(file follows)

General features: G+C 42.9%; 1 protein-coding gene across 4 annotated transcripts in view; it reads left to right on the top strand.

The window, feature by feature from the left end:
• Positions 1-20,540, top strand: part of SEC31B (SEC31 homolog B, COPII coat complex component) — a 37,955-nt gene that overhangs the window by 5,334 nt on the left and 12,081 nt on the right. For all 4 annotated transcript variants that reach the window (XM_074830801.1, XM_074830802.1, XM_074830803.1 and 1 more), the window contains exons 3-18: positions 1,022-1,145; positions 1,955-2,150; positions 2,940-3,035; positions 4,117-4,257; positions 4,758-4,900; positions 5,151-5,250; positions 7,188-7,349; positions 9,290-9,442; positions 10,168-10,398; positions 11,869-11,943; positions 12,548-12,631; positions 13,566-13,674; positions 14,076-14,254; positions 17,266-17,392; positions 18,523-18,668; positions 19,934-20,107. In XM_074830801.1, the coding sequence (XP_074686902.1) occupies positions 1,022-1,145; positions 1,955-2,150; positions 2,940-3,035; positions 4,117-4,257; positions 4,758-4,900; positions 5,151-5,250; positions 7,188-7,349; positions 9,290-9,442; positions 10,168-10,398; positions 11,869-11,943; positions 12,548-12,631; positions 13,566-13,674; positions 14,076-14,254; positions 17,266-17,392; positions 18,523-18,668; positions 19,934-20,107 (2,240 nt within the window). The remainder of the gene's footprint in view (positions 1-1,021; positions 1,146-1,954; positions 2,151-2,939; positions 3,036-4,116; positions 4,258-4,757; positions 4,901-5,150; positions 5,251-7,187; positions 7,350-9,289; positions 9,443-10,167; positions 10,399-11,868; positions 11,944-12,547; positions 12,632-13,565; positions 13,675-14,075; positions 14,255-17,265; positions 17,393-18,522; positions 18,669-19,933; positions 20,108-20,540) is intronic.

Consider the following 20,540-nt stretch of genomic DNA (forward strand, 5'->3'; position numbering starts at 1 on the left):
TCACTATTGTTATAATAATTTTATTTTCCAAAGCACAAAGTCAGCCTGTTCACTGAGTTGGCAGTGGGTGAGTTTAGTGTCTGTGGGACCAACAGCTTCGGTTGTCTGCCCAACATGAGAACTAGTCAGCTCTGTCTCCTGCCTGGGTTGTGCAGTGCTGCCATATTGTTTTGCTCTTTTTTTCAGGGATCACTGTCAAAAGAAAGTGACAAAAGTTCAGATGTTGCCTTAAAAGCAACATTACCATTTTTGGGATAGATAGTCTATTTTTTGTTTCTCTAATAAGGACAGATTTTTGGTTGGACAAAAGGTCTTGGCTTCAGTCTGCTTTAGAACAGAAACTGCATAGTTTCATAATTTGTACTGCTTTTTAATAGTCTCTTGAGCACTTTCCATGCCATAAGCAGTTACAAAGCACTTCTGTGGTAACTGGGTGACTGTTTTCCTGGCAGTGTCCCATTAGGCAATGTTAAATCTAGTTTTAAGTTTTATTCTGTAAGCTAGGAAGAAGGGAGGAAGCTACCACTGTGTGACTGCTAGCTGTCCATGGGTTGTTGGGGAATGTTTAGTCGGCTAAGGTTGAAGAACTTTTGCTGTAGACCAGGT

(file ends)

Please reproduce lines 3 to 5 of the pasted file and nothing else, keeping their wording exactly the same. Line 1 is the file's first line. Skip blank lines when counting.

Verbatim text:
• Positions 1-20,540, top strand: part of SEC31B (SEC31 homolog B, COPII coat complex component) — a 37,955-nt gene that overhangs the window by 5,334 nt on the left and 12,081 nt on the right. For all 4 annotated transcript variants that reach the window (XM_074830801.1, XM_074830802.1, XM_074830803.1 and 1 more), the window contains exons 3-18: positions 1,022-1,145; positions 1,955-2,150; positions 2,940-3,035; positions 4,117-4,257; positions 4,758-4,900; positions 5,151-5,250; positions 7,188-7,349; positions 9,290-9,442; positions 10,168-10,398; positions 11,869-11,943; positions 12,548-12,631; positions 13,566-13,674; positions 14,076-14,254; positions 17,266-17,392; positions 18,523-18,668; positions 19,934-20,107. In XM_074830801.1, the coding sequence (XP_074686902.1) occupies positions 1,022-1,145; positions 1,955-2,150; positions 2,940-3,035; positions 4,117-4,257; positions 4,758-4,900; positions 5,151-5,250; positions 7,188-7,349; positions 9,290-9,442; positions 10,168-10,398; positions 11,869-11,943; positions 12,548-12,631; positions 13,566-13,674; positions 14,076-14,254; positions 17,266-17,392; positions 18,523-18,668; positions 19,934-20,107 (2,240 nt within the window). The remainder of the gene's footprint in view (positions 1-1,021; positions 1,146-1,954; positions 2,151-2,939; positions 3,036-4,116; positions 4,258-4,757; positions 4,901-5,150; positions 5,251-7,187; positions 7,350-9,289; positions 9,443-10,167; positions 10,399-11,868; positions 11,944-12,547; positions 12,632-13,565; positions 13,675-14,075; positions 14,255-17,265; positions 17,393-18,522; positions 18,669-19,933; positions 20,108-20,540) is intronic.

Consider the following 20,540-nt stretch of genomic DNA (forward strand, 5'->3'; position numbering starts at 1 on the left):
TCACTATTGTTATAATAATTTTATTTTCCAAAGCACAAAGTCAGCCTGTTCACTGAGTTGGCAGTGGGTGAGTTTAGTGTCTGTGGGACCAACAGCTTCGGTTGTCTGCCCAACATGAGAACTAGTCAGCTCTGTCTCCTGCCTGGGTTGTGCAGTGCTGCCATATTGTTTTGCTCTTTTTTTCAGGGATCACTGTCAAAAGAAAGTGACAAAAGTTCAGATGTTGCCTTAAAAGCAACATTACCATTTTTGGGATAGATAGTCTATTTTTTGTTTCTCTAATAAGGACAGATTTTTGGTTGGACAAAAGGTCTTGGCTTCAGTCTGCTTTAGAACAGAAACTGCATAGTTTCATAATTTGTACTGCTTTTTAATAGTCTCTTGAGCACTTTCCATGCCATAAGCAGTTACAAAGCACTTCTGTGGTAACTGGGTGACTGTTTTCCTGGCAGTGTCCCATTAGGCAATGTTAAATCTAGTTTTAAGTTTTATTCTGTAAGCTAGGAAGAAGGGAGGAAGCTACCACTGTGTGACTGCTAGCTGTCCATGGGTTGTTGGGGAATGTTTAGTCGGCTAAGGTTGAAGAACTTTTGCTGTAGACCAGGT